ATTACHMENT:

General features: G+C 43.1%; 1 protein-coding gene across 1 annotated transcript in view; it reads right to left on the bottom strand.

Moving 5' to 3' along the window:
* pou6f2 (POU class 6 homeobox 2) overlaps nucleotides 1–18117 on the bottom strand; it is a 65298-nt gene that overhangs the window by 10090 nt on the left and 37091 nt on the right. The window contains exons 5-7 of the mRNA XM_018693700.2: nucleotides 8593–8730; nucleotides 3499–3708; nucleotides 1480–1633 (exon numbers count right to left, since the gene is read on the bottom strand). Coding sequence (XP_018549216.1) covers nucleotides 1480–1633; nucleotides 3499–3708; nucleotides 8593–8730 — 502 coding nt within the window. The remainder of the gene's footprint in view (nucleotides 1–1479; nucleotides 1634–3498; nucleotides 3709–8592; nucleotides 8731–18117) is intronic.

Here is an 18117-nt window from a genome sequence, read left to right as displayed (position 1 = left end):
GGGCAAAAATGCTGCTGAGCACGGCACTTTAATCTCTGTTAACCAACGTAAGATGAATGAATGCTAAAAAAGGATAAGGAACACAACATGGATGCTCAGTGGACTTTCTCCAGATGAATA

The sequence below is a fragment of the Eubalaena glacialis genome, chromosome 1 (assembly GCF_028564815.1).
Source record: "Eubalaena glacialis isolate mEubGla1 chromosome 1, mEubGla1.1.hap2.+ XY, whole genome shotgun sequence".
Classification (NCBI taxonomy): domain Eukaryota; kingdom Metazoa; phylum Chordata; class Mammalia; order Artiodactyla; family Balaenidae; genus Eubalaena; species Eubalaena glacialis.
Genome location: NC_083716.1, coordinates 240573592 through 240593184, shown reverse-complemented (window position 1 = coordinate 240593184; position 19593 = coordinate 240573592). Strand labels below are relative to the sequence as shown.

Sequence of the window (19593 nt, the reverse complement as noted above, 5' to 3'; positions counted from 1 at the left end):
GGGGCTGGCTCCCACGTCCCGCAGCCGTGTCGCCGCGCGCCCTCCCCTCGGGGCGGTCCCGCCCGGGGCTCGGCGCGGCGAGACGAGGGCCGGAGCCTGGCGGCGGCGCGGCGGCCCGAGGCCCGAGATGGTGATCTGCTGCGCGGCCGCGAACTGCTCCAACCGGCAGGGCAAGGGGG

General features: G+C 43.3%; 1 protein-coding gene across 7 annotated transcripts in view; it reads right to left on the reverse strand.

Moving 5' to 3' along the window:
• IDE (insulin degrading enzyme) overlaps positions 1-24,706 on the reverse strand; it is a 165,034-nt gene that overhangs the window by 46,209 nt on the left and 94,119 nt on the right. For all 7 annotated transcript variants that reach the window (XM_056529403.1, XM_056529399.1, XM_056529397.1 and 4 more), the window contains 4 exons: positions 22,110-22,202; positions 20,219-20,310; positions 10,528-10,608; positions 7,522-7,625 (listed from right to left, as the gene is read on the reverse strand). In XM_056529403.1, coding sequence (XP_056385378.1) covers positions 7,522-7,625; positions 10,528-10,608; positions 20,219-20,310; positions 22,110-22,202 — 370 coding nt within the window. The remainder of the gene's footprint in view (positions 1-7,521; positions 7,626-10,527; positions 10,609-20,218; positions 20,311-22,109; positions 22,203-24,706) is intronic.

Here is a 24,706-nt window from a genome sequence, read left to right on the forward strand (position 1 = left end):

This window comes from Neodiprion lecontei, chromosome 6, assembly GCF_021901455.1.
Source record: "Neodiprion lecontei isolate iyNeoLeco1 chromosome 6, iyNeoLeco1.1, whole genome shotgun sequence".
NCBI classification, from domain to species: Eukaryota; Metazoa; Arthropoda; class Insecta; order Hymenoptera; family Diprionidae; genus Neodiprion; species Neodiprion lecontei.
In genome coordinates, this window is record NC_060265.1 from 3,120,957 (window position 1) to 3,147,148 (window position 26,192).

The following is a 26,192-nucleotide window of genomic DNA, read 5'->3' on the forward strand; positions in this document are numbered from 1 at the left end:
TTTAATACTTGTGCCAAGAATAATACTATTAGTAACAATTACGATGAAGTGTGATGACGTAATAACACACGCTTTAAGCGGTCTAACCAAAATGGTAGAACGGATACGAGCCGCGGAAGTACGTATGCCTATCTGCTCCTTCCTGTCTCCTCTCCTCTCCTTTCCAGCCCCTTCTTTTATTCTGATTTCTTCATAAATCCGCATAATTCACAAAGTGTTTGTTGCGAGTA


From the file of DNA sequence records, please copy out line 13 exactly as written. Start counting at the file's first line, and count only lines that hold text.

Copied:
Moving 5' to 3' along the window: